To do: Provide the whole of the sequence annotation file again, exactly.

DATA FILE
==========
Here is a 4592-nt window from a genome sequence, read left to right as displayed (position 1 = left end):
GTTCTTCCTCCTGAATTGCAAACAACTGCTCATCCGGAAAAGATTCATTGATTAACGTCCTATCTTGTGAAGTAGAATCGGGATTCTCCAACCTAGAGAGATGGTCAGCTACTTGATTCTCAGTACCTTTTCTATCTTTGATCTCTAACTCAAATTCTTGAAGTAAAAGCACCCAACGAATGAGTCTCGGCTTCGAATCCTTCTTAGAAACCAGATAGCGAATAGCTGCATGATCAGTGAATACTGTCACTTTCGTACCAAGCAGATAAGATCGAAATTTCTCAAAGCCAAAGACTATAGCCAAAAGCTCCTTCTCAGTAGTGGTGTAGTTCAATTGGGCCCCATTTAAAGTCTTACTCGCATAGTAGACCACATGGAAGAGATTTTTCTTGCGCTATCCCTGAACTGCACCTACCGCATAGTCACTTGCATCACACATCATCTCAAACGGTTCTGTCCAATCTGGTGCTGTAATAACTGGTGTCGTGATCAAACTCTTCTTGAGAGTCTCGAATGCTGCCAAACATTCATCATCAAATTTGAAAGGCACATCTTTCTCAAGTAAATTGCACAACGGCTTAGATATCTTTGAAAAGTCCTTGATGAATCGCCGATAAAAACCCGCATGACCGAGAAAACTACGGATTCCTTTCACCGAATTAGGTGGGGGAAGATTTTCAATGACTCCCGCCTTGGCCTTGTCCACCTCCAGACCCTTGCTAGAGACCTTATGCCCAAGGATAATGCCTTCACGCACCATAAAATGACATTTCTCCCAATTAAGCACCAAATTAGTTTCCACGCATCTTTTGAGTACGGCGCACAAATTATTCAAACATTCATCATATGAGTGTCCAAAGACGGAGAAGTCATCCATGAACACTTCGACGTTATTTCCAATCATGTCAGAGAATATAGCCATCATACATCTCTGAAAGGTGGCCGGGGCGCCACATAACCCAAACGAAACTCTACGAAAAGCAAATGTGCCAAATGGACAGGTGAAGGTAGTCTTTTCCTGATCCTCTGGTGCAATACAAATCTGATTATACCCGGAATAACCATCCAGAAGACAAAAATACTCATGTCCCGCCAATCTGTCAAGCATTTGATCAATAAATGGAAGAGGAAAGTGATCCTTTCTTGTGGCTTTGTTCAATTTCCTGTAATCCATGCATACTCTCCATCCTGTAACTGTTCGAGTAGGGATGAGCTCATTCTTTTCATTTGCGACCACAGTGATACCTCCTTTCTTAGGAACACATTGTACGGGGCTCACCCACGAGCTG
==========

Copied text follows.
Here is a 4592-nt window from a genome sequence, read left to right as displayed (position 1 = left end):
GTTCTTCCTCCTGAATTGCAAACAACTGCTCATCCGGAAAAGATTCATTGATTAACGTCCTATCTTGTGAAGTAGAATCGGGATTCTCCAACCTAGAGAGATGGTCAGCTACTTGATTCTCAGTACCTTTTCTATCTTTGATCTCTAACTCAAATTCTTGAAGTAAAAGCACCCAACGAATGAGTCTCGGCTTCGAATCCTTCTTAGAAACCAGATAGCGAATAGCTGCATGATCAGTGAATACTGTCACTTTCGTACCAAGCAGATAAGATCGAAATTTCTCAAAGCCAAAGACTATAGCCAAAAGCTCCTTCTCAGTAGTGGTGTAGTTCAATTGGGCCCCATTTAAAGTCTTACTCGCATAGTAGACCACATGGAAGAGATTTTTCTTGCGCTATCCCTGAACTGCACCTACCGCATAGTCACTTGCATCACACATCATCTCAAACGGTTCTGTCCAATCTGGTGCTGTAATAACTGGTGTCGTGATCAAACTCTTCTTGAGAGTCTCGAATGCTGCCAAACATTCATCATCAAATTTGAAAGGCACATCTTTCTCAAGTAAATTGCACAACGGCTTAGATATCTTTGAAAAGTCCTTGATGAATCGCCGATAAAAACCCGCATGACCGAGAAAACTACGGATTCCTTTCACCGAATTAGGTGGGGGAAGATTTTCAATGACTCCCGCCTTGGCCTTGTCCACCTCCAGACCCTTGCTAGAGACCTTATGCCCAAGGATAATGCCTTCACGCACCATAAAATGACATTTCTCCCAATTAAGCACCAAATTAGTTTCCACGCATCTTTTGAGTACGGCGCACAAATTATTCAAACATTCATCATATGAGTGTCCAAAGACGGAGAAGTCATCCATGAACACTTCGACGTTATTTCCAATCATGTCAGAGAATATAGCCATCATACATCTCTGAAAGGTGGCCGGGGCGCCACATAACCCAAACGAAACTCTACGAAAAGCAAATGTGCCAAATGGACAGGTGAAGGTAGTCTTTTCCTGATCCTCTGGTGCAATACAAATCTGATTATACCCGGAATAACCATCCAGAAGACAAAAATACTCATGTCCCGCCAATCTGTCAAGCATTTGATCAATAAATGGAAGAGGAAAGTGATCCTTTCTTGTGGCTTTGTTCAATTTCCTGTAATCCATGCATACTCTCCATCCTGTAACTGTTCGAGTAGGGATGAGCTCATTCTTTTCATTTGCGACCACAGTGATACCTCCTTTCTTAGGAACACATTGTACGGGGCTCACCCACGAGCTG